With several national incidents of mass murders in the headlines this year, a number of reports have appeared alleging that domestic violence is a precursor to mass shootings. The histories of many of the shooters would seem to support this.
Devin Patrick Kelley, the man who killed 26 people in Sutherland Springs, Texas in November 2017, had a history of domestic violence. In 2012, he was convicted on charges of domestic violence and was dishonorably discharged from the Air Force. He served one year in prison for beating and choking his wife and fracturing his stepson’s skull.
In June 2016, Omar Mateen killed 49 people and injured 70 others in a mass shooting at the Pulse nightclub in Orlando, Florida. Though he had choked his wives, he was never charged for domestic violence.
Another shooting at the Fort Lauderdale airport in January 2017 was allegedly committed by Esteban Santiago, 26, who killed five and injured six. He had been charged in January 2016 with assault for choking a former girlfriend.
Cedric Ford killed three co-workers in Kansas in 2016 and had a previous misdemeanor charge for choking his ex-girlfriend.
One exception is Stephen Craig Paddock, 64, who killed 58 people and injured over 500 others in the October 2017 Las Vegas shooting. He had no previous incidents of domestic violence on his record.
Four out of five would seem like a pretty big connection – but are these just cherry-picked examples? Not exactly.
What the Research Shows
In a widely publicized study by Everytown for Gun Safety, it was found that mass shooters in America killed a family member or romantic partner in 54 percent of mass shootings of four or more people. The study looked at incidents for the years 2009 through 2016 and found that 422 people were killed in mass shootings, and over 40 percent were children.
Out of the 10 million women assaulted by their partners each year in the U.S., over four million say that they have been threatened with a gun. One report by the Bureau of Justice Statistics states that nearly half of female homicides were committed by intimate partners in 2007, and if a perpetrator uses a firearm, the risk of homicide increases by 500 percent.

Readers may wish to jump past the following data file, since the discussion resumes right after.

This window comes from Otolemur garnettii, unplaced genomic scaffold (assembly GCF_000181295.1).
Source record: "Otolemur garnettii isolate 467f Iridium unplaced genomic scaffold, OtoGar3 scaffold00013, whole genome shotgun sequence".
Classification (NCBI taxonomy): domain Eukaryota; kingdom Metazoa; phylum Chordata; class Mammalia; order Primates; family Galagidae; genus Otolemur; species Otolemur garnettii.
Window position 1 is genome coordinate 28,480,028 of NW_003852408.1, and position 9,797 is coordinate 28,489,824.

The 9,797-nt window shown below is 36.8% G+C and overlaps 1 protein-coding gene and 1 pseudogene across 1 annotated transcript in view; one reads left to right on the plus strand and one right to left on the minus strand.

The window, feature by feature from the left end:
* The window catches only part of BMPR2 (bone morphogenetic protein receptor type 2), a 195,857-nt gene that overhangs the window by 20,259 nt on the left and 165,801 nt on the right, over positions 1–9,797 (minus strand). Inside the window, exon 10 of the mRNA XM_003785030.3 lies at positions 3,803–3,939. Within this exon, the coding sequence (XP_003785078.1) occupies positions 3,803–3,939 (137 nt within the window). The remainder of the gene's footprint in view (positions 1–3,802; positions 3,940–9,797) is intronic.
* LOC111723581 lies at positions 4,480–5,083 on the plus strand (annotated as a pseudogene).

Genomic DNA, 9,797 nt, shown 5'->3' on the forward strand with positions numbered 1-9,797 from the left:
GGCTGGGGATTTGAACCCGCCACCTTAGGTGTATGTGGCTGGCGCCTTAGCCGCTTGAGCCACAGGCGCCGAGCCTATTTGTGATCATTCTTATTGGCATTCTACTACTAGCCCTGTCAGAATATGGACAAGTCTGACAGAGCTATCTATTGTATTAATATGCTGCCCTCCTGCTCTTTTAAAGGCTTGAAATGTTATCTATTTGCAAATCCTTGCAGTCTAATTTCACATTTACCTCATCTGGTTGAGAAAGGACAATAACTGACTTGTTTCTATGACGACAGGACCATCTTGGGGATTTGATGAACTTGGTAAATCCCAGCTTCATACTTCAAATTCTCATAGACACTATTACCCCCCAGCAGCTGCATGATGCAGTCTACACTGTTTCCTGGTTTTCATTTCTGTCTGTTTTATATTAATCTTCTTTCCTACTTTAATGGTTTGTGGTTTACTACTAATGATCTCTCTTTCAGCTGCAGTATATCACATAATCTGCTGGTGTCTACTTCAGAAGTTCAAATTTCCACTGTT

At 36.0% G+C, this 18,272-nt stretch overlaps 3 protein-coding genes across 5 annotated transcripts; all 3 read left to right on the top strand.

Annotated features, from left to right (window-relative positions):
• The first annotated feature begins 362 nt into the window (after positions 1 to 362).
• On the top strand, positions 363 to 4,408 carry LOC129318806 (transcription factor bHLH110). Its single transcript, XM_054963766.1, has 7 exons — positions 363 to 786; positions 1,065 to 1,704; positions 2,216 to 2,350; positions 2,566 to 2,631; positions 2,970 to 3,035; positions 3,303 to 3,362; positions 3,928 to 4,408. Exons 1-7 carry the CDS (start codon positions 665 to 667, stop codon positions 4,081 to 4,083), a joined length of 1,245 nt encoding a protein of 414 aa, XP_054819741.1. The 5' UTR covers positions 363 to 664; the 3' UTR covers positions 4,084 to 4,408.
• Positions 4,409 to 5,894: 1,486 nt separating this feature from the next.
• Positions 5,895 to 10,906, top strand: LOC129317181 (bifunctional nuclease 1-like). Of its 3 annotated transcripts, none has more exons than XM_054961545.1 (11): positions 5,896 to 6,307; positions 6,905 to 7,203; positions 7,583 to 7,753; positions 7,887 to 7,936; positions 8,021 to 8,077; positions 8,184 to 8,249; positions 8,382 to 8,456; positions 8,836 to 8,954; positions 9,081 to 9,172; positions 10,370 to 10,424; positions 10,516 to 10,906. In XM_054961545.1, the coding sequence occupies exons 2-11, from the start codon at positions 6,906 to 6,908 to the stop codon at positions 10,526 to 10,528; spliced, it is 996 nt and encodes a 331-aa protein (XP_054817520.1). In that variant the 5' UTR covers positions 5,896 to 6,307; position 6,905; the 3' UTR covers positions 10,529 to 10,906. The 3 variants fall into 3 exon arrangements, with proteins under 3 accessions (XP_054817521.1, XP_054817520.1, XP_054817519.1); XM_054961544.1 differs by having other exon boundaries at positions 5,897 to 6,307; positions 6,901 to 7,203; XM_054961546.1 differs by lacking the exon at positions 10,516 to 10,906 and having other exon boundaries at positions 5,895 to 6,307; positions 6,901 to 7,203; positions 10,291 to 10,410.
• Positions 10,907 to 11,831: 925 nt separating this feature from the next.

Overall, American women experience a much higher risk of being killed by a gun than women in other developed countries, and homicide was the fifth-highest cause of death for women ages 18 to 44 in 2015.
All of this is very bad, but does it prove the assertion that previous domestic violence convictions are an indicator that someone will engage in a mass shooting?
Researching the Research Uncovers Fallacies
A closer look at the Everytown study reveals that in the 156 shootings that were evaluated, only 25 percent of the whole revealed prior incidents of domestic violence. If you consider the 85 shootings in which a family member or intimate partner was killed, 41 percent of those shootings involved prior domestic violence incidents.
Every year in the United States, around 10 million cases of domestic violence are reported and there are about 20 annual mass shootings that kill at least four people. It’s simply not correct or fair to say that of those 10 million incidents, over half are predictors for incidents of mass shootings.
We cannot start preemptively assuming that those facing a domestic violence charge will one day engage in a mass killing. Not only do the numbers not bear this out, our justice system was founded based on the idea of innocent until proven guilty. Punishing someone for a crime they have not and may not ever commit is the antithesis of this most American of ideals.
About the Author:
Andrew M. Weisberg is a former felony prosecutor who now serves as a defense attorney in the greater Chicago area. He has extensive experience in handling all types of criminal cases, from sex offenses and domestic violence to retail theft-related crimes, murder, and drug crimes.